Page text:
Remotely upgrading a server from 32 to 64 bit linux

This post isn’t designed to be a “how to” merely an overview of how I achieved the subject. It is possible to do this without any physical intervention but in practice I have had to visit site at least once to fix a boot error on every one I have done.

Disclaimer:- When attempting this having some sort of remote access solution that will give access to the server even when it won’t boot is desirable i.e. BMC, DRAC or KVM over IP. Obviously resizing and deleting partitions and file systems is very dangerous so you need to be ultra careful and ultra sure you understand the process and exactly what you are doing at each step. It may also be helpful to draw the partition layout at each stage so you have a clear view of what is happening. Don’t come crying to me when it all blows up in your face. You have been warned!

The steps to achieve this are:-

  1. Create a minimal 64 bit ubuntu install to fit inside 512MB (I used KVM and the Ubuntu alternate installer CD as I don’t have hardware virtualisation extensions in my CPU and purged un-needed packages and the apt cache). Resize the filesystem and partition as small as possible i.e. circa 480 MB to make sure it will fit inside the target swap partition space.
  2. Replace the swap partition on the target server with the disk image you have just created using dd. Use rsync with compression to upload the disk image file to the target server and save time.
  3. Copy the kernel from the created partition into the boot partition of the target server and update Grub accordingly. Don’t forget to put the correct root option onto the kernel command line.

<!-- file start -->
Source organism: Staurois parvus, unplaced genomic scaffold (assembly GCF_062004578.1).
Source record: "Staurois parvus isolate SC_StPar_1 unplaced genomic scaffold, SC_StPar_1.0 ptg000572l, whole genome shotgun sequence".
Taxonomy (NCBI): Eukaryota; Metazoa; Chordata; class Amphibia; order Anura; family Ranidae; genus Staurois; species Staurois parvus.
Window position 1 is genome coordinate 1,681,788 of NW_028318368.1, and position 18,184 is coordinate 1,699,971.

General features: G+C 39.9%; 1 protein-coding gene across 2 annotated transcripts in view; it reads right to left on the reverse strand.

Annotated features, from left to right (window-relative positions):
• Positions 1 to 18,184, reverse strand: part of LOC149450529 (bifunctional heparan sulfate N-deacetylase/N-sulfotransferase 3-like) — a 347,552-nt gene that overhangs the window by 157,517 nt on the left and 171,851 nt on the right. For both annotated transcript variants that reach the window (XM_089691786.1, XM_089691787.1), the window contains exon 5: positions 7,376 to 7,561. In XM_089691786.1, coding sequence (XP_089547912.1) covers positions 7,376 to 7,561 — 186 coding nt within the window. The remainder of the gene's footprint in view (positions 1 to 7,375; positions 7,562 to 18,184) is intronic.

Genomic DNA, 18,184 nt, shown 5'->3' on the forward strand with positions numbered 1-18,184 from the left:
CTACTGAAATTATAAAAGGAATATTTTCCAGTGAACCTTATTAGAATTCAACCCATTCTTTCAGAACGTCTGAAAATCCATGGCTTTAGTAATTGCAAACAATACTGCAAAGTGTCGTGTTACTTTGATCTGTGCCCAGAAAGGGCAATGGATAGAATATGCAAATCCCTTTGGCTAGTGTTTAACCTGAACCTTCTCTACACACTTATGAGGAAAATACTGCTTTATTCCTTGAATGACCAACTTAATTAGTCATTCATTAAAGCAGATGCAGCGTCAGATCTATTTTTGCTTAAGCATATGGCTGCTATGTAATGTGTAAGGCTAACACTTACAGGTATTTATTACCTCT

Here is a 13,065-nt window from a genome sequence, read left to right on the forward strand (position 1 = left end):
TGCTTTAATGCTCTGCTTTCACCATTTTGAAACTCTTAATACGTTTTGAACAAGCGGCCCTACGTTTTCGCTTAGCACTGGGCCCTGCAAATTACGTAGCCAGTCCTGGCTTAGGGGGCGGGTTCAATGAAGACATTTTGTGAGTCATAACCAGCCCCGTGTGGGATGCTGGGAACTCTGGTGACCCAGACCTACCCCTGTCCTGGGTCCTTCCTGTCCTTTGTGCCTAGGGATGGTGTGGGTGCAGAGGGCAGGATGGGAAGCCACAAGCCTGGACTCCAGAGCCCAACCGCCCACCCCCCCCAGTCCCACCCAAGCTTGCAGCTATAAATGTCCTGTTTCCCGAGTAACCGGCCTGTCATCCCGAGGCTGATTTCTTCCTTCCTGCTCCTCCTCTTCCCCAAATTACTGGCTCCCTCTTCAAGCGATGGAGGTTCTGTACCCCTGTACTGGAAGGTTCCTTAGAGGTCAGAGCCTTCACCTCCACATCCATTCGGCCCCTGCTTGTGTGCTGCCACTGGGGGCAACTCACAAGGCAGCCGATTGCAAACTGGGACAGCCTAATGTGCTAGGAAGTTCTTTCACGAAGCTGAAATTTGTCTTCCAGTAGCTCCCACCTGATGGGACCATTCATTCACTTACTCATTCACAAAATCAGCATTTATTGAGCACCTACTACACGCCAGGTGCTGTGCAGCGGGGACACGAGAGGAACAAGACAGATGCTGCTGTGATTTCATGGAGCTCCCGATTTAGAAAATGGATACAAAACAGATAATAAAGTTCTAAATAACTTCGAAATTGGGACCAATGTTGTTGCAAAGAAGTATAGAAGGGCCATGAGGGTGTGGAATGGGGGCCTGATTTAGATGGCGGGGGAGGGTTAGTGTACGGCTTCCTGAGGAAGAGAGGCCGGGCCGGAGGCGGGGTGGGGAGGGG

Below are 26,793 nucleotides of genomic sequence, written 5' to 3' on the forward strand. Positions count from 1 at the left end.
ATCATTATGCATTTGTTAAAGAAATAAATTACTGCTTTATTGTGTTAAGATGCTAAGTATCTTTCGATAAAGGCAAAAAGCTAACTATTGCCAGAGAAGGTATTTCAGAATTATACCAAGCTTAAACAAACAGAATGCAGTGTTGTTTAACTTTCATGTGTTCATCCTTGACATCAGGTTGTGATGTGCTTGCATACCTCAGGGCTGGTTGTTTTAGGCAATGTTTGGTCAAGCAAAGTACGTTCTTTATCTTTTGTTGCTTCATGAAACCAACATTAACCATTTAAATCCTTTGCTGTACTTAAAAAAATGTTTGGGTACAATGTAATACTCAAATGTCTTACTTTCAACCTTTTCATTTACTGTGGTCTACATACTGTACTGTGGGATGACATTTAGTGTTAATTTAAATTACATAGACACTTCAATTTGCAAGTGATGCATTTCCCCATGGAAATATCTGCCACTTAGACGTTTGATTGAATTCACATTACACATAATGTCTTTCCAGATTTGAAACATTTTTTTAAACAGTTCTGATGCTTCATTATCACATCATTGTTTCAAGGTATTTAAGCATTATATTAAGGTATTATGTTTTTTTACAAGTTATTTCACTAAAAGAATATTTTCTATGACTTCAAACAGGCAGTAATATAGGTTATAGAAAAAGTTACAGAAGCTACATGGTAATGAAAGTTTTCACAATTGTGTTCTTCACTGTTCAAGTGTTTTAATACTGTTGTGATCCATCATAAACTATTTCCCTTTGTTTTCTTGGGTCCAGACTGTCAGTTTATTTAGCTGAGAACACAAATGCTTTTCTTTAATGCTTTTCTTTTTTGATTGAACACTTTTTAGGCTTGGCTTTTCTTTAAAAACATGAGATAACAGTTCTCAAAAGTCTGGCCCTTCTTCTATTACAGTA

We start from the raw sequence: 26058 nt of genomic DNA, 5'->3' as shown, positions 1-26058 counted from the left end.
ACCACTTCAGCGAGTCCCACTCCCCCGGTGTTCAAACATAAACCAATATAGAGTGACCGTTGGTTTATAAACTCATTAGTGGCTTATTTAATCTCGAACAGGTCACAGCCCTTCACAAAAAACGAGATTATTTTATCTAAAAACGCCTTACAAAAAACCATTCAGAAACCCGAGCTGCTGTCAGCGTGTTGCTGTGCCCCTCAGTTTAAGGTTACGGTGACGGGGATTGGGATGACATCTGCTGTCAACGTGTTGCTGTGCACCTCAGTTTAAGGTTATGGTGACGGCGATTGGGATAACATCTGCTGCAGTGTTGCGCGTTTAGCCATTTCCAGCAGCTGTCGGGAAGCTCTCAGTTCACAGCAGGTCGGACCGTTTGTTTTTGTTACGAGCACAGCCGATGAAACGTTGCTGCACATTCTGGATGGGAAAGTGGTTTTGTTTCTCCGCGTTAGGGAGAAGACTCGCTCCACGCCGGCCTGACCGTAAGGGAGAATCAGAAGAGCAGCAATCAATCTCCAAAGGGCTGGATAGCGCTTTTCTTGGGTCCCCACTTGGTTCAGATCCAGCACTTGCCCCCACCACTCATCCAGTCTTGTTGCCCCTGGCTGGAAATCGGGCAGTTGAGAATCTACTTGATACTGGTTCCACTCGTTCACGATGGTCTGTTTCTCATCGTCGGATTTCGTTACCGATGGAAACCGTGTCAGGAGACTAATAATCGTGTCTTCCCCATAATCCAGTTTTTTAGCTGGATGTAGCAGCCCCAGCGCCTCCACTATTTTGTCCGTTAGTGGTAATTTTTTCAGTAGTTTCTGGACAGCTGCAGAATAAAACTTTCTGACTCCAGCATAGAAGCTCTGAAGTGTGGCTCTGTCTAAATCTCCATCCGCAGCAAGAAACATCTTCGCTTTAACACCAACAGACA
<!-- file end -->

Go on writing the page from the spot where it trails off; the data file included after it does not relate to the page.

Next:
4. Boot from the new kernel and what was swap partition. Normally something goes wrong after changing Grub that involves a site visit.
  5. Resize the system partition of the target server to make room for a new partition. Not forgetting to make the filesystem and partition size as small as possible to speed copying with dd.
  6. Create a new partition and use dd to copy the existing system partition to the new partition.
  7. Erase the original system partition, resize the created partition (the one that was swap) reboot and do an online resize of the file system to take advantage of the extra space.
  8. Copy data and config files from copied system partition to the new (the one that was swap).
  9. Copy users and groups from /etc/passwd /etc/group and /etc/shadow, is very useful in that regard. Manually check the files created to delete any unnecessary groups and accounts.
  10. Install needed services checking each one works correctly. Most config files should migrate directly even if from a different distro.
  11. At some stage, when you’ve established everything is working, and you don’t need any data from the old install, delete the partition the original system partition was copied to in step 6 and create a new swap partition (preferably a big one in case you need to do something like this again in future).

Any questions? No? Good!

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  1. Interesting post – I’ve bookmarked this one.

    I was reading about performing minimal installs to the swap space recently – it could have been something to do with setting up LVM encryption post-install. It’s something I haven’t tried yet, though, so might give it a go inside VirtualBox in case I bork anything :)

    1. If you need any specifics at any stage while you are doing it let me know. You will need a partition size of say 1024MB to start with and then when you have it installed you can start removing unnecessary packages to get the install under 512MB, then resize the filesystem and partition. Of course you don’t need to bother with that if your swap is bigger than 512MB.

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